The ultimate family-friendly streaming platform is probably Disney Plus, with movies only up to PG-13 ratings, further emphasising that its focus is on kids’ entertainment. If you are a Marvel movie fan, Star Wars nerd or animated movie enthusiast, this OTT platform is perfect for you. Pixar movies and theatrical productions are also in Disney’s kitty, but it is the Disney classics in its vault (including The Little Mermaid, The Jungle Book, Aladdin and the new age favourite Frozen) that make it a no-brainer for anybody with children. All this for just $7.99 a month, with full access to its library and no ads.
Another platform that is clearly aiming for family audiences is Apple TV Plus, with a very small content library of over 30 Apple Originals, a variety of content across genres. Apple TV Plus has a fairly generous family sharing plan, allowing up to six family members to use the same account. Even better, they can use their own logins, so you can quietly keep your embarrassing password to yourself.
Despite being a big brand, Apple is aggressively pricing its OTT platform at just $4.99 a month. Apple spends on quality, backing big budget productions that provide fresh, original content only, such as the Jennifer Aniston-starrer The Morning Show.
Apple hasn’t yet convinced audiences with mind-blowing content yet, but cross-product sales offers do help increase its subscriber base; within 3 months of purchasing a new iPhone, you can avail the offer of a one-year free Apple TV Plus membership.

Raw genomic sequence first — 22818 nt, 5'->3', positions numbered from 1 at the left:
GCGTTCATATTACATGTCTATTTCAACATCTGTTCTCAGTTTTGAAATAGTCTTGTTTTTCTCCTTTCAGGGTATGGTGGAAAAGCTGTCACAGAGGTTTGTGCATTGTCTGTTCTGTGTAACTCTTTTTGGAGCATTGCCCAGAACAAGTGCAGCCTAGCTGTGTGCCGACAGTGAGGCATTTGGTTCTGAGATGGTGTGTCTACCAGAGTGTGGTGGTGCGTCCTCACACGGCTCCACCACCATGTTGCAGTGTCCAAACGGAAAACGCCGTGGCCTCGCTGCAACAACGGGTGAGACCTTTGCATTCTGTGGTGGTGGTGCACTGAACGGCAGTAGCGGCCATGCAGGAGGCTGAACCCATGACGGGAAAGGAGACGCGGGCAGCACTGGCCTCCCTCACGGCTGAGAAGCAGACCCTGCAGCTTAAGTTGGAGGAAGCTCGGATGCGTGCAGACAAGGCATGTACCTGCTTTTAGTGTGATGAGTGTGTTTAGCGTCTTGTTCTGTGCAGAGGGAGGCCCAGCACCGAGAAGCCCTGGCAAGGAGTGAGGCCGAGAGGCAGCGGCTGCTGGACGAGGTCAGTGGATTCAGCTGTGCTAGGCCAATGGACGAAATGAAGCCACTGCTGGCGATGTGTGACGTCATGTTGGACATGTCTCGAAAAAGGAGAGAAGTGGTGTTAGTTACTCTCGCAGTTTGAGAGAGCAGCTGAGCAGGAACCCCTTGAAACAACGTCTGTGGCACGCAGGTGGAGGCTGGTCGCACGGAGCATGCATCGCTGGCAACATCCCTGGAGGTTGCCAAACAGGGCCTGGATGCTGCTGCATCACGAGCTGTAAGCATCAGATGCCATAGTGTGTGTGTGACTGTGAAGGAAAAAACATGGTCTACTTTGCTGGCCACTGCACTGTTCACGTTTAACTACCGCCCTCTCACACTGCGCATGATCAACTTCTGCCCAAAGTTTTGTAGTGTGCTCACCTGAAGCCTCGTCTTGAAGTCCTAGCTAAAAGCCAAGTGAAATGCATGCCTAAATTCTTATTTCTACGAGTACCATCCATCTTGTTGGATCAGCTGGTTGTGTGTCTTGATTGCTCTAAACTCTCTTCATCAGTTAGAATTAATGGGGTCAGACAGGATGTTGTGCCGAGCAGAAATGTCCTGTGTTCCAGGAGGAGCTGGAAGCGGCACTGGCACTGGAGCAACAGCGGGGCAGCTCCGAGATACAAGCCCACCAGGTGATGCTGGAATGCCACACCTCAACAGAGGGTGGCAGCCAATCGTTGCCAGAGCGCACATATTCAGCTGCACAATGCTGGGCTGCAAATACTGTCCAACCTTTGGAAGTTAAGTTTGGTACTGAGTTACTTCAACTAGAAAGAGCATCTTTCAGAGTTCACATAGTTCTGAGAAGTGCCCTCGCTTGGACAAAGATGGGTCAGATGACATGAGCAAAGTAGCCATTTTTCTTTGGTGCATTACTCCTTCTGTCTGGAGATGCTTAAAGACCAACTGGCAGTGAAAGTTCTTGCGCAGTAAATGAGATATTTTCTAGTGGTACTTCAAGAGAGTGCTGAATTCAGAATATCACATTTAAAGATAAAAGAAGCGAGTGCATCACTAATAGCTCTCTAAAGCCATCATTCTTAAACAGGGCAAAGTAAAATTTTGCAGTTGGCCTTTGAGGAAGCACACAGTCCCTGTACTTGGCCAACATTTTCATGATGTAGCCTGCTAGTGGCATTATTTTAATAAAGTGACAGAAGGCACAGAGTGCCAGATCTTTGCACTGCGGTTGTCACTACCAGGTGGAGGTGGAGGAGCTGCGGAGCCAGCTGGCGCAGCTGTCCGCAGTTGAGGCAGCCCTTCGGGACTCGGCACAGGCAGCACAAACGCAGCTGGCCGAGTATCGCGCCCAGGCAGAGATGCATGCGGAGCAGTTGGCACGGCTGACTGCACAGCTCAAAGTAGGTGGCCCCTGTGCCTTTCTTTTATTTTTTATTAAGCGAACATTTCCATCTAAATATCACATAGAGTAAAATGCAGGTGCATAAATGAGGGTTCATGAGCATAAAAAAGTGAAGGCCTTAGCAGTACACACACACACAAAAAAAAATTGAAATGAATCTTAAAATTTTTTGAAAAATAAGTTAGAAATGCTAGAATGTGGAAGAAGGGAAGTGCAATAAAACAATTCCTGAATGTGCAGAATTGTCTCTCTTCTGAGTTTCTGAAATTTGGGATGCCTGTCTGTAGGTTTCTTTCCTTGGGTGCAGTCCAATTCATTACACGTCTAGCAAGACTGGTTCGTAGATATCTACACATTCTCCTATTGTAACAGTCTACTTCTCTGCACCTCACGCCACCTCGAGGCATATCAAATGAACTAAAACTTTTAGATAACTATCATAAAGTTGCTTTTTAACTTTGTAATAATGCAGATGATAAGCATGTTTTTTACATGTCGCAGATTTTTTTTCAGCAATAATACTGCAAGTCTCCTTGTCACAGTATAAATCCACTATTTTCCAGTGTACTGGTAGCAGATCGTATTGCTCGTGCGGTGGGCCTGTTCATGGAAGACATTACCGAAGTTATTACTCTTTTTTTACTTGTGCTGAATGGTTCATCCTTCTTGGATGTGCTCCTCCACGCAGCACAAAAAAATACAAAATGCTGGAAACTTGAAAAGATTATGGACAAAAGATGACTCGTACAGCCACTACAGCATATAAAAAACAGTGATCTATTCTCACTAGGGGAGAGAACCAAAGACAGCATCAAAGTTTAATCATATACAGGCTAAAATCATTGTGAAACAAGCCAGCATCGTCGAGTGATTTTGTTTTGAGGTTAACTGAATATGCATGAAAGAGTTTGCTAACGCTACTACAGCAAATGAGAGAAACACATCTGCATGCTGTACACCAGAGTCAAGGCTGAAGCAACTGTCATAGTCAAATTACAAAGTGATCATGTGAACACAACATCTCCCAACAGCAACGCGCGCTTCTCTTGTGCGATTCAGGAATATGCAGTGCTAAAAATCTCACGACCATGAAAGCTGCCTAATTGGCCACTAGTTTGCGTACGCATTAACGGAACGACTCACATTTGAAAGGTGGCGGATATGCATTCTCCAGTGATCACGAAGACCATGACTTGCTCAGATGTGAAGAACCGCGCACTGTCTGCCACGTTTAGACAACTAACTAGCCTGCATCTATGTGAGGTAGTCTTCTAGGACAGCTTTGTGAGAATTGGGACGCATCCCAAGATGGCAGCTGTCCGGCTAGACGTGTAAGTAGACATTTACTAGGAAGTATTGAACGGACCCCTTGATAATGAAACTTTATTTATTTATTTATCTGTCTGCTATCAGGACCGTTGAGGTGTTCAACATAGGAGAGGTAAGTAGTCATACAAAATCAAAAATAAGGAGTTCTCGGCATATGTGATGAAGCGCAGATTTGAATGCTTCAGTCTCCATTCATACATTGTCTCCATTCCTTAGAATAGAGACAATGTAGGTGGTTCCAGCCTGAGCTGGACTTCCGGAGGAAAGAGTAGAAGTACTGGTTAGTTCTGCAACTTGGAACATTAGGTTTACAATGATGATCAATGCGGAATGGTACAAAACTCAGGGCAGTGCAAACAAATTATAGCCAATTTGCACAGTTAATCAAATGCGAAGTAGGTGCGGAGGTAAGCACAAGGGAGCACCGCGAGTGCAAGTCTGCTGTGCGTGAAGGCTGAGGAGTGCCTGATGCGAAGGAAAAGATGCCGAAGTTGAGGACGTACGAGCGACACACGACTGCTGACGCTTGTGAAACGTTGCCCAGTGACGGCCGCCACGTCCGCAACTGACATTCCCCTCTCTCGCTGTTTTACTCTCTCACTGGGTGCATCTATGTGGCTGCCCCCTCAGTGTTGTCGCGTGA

There is one tiny inconvenience: besides Netflix and Amazon Prime Video, which can be accessed from Nepal, the rest of streaming platforms listed above can only be accessed via VPN, so before subscribing to them, you might want to consider spending $5 per month on average on a high-performance VPN (Virtual Private Network).
A VPN is beneficial even for Netflix and Amazon Prime viewers because it gives access to a slightly different, wider content feed that, say, viewers in the USA get to see.
What exactly does a VPN do? It connects you to a proxy server, becoming an intermediary between your device and the Internet and successfully hiding your IP address so that you can view content that is not accessible to Nepal or the region. VPNs let you break through geoblocks and keep your real location protected, so you can get your hands on all kinds of content, apps and services across borders with unlimited bandwidth. Exciting, indeed!